Longniddry offers something different, because despite sitting on the coast it offers more inland holes than links ones. However it is still a highly enjoyable experience, an unusual hybrid of woodland and seaside holes in spite of its proximity to the Firth of Forth.
The woodland holes are well crafted and Longniddry is always well presented with immaculate greens.
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This ancient club can trace its history back to 1760, while golf has been played at the current site since the 1920s. James Braid created a very pleasant parkland that grows in both challenge and distinctiveness as it progresses.
Dunbar and Archerfield’s Fidra & Dirleton
One of the unsung heroes of Scottish golf plus two distinctive courses at an impressive new club.
Dunbar is probably the course in East Lothian that is most often under-rated. Not by us though, and expect a strong position in our imminent Scottish Top 100.
It has all the ingredients you would expect from a seasoned links, with some of the best turf you’ll ever tread on. It is also one of only a handful of courses in the UK where many of the holes are right by the sea, and at the sea level. It is more rare than you think that you play a high-quality links with sea spray and sand so hard to the course’s edge.
Dunbar is usually marked down for a modest start and finish, but that is only relative – and make no mistake, these early and late holes are still solid.
Archerfield is a modern club on the outskirts of Gullane and its Fidra course begins with a magical woodland phase that weaves in and around stunning tall pine trees that sway and whistle with the wind. The turf is in immaculate condition and glorious to strike from.
Stand-out holes include the 5th and 13th, which are situated closest to the coast and, although it’s just out of sight, the wind carries the sound of waves lapping the shore.
On the 5th tee you just about glimpse Fidra Island – which supposedly inspired Robert Louis Stevenson to dream up Treasure Island.
After 13th you turn inland and after a comparative drop in pace, the last couple are a nice finish.
The Fidra’s sister, the Dirleton, is beginning to gain a more deserved reputation for this is a tough test in the wind, with some stellar long par 4s. Initially the Fidra took the plaudits but opinion is now pretty evenly split between this more traditional links design over undulating linksland among gorse compared to the pines of the Fidra.
Archerfield also boasts a superb and welcoming clubhouse along with peerless practice facilities. If our suggested accommodation, Garleton Lodge, is fully booked when you want to travel to East Lothian, the on-site accommodation at Archerfield is out of this world… if hardly inexpensive.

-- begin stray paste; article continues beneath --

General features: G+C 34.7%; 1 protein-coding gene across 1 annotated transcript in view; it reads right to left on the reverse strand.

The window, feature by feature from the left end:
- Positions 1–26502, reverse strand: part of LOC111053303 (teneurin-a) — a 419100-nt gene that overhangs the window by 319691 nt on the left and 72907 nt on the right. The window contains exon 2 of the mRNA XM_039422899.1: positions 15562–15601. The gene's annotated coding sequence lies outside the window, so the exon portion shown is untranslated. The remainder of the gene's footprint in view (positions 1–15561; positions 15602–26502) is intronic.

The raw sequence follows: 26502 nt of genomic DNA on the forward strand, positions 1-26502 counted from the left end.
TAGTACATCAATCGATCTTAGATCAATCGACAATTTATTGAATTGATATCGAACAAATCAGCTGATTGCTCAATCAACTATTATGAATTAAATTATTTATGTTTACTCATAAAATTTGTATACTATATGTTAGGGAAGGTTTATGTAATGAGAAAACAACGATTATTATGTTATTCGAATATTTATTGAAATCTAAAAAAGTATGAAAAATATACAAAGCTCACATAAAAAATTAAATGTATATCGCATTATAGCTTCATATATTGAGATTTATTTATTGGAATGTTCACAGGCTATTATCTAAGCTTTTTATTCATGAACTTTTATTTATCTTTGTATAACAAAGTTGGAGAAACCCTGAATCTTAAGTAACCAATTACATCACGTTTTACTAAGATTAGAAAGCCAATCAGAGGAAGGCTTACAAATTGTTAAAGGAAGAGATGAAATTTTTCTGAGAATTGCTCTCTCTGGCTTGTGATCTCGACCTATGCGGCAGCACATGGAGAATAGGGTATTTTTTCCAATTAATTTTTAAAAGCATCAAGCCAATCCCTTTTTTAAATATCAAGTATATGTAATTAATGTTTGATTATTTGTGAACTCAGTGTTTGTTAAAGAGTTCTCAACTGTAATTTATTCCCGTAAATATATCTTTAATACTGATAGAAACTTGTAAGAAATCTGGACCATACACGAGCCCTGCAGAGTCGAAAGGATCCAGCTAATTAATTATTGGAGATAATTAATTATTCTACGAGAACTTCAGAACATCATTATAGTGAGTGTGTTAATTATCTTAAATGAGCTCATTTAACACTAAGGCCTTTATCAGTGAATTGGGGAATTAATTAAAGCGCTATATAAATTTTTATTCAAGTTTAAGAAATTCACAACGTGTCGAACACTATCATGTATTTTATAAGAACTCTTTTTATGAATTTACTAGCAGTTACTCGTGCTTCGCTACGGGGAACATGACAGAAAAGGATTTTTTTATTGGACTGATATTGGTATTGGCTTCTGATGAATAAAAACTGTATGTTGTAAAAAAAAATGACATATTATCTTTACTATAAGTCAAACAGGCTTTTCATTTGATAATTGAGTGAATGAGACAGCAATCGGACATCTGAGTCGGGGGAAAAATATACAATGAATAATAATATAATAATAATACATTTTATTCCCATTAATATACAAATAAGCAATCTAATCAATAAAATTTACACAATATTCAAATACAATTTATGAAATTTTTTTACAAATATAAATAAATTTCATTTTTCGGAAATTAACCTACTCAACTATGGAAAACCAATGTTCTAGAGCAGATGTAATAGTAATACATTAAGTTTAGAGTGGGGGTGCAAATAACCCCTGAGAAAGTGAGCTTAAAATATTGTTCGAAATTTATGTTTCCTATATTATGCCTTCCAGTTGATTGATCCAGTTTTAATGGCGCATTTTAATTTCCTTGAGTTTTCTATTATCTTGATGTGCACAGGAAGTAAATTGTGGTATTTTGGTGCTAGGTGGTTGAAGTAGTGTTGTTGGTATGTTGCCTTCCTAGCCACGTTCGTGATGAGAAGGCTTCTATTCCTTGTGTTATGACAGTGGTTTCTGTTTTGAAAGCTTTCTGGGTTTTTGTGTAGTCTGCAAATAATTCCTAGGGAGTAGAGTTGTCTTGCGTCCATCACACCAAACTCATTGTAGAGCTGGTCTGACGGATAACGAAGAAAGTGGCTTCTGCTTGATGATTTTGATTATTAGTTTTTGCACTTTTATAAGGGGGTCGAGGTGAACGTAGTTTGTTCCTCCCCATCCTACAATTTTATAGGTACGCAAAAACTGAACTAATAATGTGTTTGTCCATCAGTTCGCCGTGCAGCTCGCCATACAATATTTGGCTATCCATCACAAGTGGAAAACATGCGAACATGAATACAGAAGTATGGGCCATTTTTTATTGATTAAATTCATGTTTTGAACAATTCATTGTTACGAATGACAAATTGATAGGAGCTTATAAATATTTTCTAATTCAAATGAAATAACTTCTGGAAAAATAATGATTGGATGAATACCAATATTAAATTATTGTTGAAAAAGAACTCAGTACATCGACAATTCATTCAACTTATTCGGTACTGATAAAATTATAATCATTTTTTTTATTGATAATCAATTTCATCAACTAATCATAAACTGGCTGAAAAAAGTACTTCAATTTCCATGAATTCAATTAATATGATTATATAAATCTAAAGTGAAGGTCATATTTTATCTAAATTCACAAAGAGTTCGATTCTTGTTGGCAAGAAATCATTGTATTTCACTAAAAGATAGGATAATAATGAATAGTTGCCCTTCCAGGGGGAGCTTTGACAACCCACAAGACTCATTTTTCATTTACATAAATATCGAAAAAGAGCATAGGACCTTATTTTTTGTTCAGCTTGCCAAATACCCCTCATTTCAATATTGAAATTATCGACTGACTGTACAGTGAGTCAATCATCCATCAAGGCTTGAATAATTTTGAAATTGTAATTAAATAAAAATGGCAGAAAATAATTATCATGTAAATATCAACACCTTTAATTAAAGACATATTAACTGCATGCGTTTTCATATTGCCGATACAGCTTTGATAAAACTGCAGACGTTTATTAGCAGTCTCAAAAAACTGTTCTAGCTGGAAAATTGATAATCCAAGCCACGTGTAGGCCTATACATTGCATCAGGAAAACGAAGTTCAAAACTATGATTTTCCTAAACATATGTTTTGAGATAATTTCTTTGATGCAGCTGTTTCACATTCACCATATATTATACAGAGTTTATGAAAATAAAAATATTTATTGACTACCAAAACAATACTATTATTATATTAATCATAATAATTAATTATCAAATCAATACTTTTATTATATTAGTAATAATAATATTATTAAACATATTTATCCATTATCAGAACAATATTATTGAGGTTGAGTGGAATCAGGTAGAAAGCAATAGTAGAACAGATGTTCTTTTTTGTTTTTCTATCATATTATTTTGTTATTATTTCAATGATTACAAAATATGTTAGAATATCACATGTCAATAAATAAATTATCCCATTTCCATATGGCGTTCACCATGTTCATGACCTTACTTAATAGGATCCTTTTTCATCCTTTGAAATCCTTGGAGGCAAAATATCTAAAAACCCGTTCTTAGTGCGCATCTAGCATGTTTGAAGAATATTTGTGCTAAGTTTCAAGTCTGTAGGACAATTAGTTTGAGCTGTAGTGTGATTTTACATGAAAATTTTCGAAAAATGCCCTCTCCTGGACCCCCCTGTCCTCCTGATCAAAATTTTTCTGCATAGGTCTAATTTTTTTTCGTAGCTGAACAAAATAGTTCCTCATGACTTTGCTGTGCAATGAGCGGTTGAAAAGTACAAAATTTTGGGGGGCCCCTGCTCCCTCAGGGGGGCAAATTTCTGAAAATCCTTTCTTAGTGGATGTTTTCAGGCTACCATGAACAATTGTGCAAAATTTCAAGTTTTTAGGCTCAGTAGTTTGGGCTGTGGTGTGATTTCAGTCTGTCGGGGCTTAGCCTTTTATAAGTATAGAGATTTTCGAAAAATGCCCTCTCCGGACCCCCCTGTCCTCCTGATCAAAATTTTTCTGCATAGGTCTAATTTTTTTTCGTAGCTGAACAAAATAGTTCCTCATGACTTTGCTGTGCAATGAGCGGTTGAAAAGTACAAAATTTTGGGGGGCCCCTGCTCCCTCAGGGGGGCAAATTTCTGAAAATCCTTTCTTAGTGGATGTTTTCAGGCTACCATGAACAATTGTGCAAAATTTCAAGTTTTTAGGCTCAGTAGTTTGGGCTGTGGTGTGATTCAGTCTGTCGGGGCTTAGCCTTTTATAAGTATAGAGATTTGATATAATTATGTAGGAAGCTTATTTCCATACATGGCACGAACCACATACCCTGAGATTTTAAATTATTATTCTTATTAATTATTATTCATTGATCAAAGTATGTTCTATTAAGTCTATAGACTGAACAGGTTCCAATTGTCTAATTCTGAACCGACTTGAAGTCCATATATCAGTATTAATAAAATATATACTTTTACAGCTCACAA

Gullane No. 1 and No. 2
Enough top-class golf in one village’s golf club to keep you entertained for several days.
This village lives and breathes golf just as much as St Andrews. The Gullane club has 54 holes, named simply No.1, No.2 and No.3 and most would view them in ascending order of excellence. But don’t think of No.3 (see right) as an after thought – it is an outstanding, fun links with plenty of interesting holes and in equally superb condition.
No.1 is the premier track, though, generally regarded as one of the top 50 courses in Britain and Ireland. It begins and ends in the town – just a few yards from the omnipresent A198 that splits some of No.3 from the others – and rises to the crest of Gullane Hill, from where, says Bernard Darwin, you take in the “finest view in golf”.
Changes in elevation are common on No.1, nowhere more than on the fabulous 2nd, which plays up a continually narrowing fairway.
It might be regarded as the third-best links in the area after Muirfield and North Berwick, but that simply serves to demonstrate the incredible depth of East Lothian.
Some neutral locals, indeed, prefer its more steady fare to the preposterous entertainment of North Berwick. The aforementioned corridor-narrow 2nd and spectacular par 5 that follows are two early notables.
It has just hosted its second Scottish Open, having done so previously in 2015 using a composite course of 16 of No.1’s holes plus two from No.2.
The club was founded in 1884, and members and visitors enjoy firm seaside turf, pot bunkers, wispy grasses and smooth greens on all three links, the only notable difference that No.1 has more of the most memorable holes.
Yet it is not giving anything away to state that No.2 will feature in the Scottish Top 100 ranking we release later this year and that No.3 is a definite contender for that list. On No.2 there is the opportunity to open your shoulders on many holes and more scoreable opportunities than on its big sister. The views from the Gullane Hill are just as good as No.1 as on this GB&I Next 100-ranked course.
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This James Braid parkland pleasantly surprises on several levels. First, there is its sheer scale – Monktonhall, as it is also known, stretches to a substantial 6,725 yards from the championship tees. Standing on the elevated 1st tee, gazing down the opening and closing holes, it has the feel of a compact course. That isn’t the case.